Cashing In on Brazil's World Cup and Olympics with Fast Food Restaurant Chains

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It has been speculated that the upcoming 2014 FIFA World Cup and 2016 Olympics in Brazil will create opportunities for investors across a range of companies operating in the consumer-goods sector. However, it is expected that the greatest sales growth will be for those companies operating in the fast food restaurant industry, with a boom in sales expected to drive higher levels of profitability.  

While it is true that these events may not provide a sustainable boost to lift Brazil’s economy out of its new found doldrums, they will certainly boost sales for beverage, fast-food and convenience store chains, with international visitors, spectators, and athletes flooding the country. This will see the profitability of the major fast food chains operating in Brazil higher translating into higher share prices and an opportunity for investors seeking exposure to that industry.

How much growth will these events contribute?

It has been estimated that the 2014 FIFA World Cup will contribute $70 billion from both direct and indirect investments in Brazil, while the 2016 Olympics will contribute around $51 billion to the Brazilian economy. Investments of this size in Brazil will obviously stimulate an economy that has fallen afoul of falling demand for both its commodities and manufactured exports.

This, in conjunction with falling foreign investment, drove Brazil’s annual GDP growth rate down to 0.9% in 2012, compared to 2.7% in 2011 and 10.5% in 2010. But the outlook for 2013 and 2014 is somewhat better with 2013 GDP growth estimated at 2.8% and 2014 at 3.5%. Some of this can be attributed to the upcoming FIFA World Cup and Olympics and it certainly bodes well for increased consumer spending.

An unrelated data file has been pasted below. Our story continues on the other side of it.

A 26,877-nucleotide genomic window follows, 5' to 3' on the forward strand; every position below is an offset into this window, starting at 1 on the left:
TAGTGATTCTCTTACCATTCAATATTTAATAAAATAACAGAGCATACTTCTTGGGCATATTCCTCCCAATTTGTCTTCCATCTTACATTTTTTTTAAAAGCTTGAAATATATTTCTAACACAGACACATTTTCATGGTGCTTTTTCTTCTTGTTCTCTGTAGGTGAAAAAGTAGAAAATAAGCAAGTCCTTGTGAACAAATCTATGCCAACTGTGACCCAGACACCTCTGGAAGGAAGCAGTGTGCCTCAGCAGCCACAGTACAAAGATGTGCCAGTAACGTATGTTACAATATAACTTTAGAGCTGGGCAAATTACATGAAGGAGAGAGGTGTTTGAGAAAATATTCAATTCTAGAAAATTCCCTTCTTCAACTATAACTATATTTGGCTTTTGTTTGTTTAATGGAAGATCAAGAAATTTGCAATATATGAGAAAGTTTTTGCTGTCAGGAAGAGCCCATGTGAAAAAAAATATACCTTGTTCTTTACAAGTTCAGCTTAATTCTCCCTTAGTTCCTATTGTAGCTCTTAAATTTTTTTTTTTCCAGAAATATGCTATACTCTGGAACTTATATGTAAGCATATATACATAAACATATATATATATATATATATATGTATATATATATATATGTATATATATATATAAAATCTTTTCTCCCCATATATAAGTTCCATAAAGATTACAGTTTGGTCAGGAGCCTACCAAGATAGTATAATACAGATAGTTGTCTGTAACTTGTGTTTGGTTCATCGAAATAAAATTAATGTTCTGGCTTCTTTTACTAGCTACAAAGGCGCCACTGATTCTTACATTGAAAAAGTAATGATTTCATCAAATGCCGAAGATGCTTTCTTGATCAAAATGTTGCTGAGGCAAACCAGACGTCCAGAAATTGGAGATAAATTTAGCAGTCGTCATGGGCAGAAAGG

Key players in Brazil’s fast food industry

Those companies that stand to benefit most from these two events are those in the fast moving consumer goods sector and include brewers, fast food restaurant chains and convenience stores. Probably the most prominent among these companies for investors is Argentine company Arcos Dorados (NYSE: ARCO), which is the McDonald's Latin American master franchisee. Its key market is Brazil, where it has 735 or almost 38% of its total restaurants, which at the end of the first quarter 2013 contributed almost 48% of all sales.

Since listing as one of the hottest IPOs in 2011, its price has crashed by 60% from a post-IPO high of $29. But it's up for the year to date by just over 3%. Its significant share price decline has been driven by sluggish growth, rampant cost inflation, softening consumer sentiment in its key market (Brazil), and a rejuvenated competition fighting for market share.

These ongoing issues are reflected in the company’s first-quarter 2013 results, with revenue falling 6% year on year to $977 million, and net income plunging by 126% year over year, to a $6.6 million loss. The one bright spot in the company’s performance was a 9% increase in comparable sales year over year, on the back of changes in product mix and pricing to more appropriately match local conditions.